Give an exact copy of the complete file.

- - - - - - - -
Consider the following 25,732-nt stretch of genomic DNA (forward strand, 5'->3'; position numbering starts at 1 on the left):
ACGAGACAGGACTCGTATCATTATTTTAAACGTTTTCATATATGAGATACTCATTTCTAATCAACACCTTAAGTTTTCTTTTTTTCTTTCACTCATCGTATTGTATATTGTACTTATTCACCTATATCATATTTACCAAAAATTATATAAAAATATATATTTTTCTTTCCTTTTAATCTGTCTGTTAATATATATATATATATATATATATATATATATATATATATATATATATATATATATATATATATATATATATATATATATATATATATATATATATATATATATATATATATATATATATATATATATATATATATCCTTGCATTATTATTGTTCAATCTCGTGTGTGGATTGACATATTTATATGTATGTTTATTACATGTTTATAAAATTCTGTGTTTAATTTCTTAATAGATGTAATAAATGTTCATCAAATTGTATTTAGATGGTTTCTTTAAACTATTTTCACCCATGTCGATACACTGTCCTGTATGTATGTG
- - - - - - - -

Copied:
Consider the following 25,732-nt stretch of genomic DNA (forward strand, 5'->3'; position numbering starts at 1 on the left):
ACGAGACAGGACTCGTATCATTATTTTAAACGTTTTCATATATGAGATACTCATTTCTAATCAACACCTTAAGTTTTCTTTTTTTCTTTCACTCATCGTATTGTATATTGTACTTATTCACCTATATCATATTTACCAAAAATTATATAAAAATATATATTTTTCTTTCCTTTTAATCTGTCTGTTAATATATATATATATATATATATATATATATATATATATATATATATATATATATATATATATATATATATATATATATATATATATATATATATATATATATATATATATATATATATATATATATATATATATATCCTTGCATTATTATTGTTCAATCTCGTGTGTGGATTGACATATTTATATGTATGTTTATTACATGTTTATAAAATTCTGTGTTTAATTTCTTAATAGATGTAATAAATGTTCATCAAATTGTATTTAGATGGTTTCTTTAAACTATTTTCACCCATGTCGATACACTGTCCTGTATGTATGTG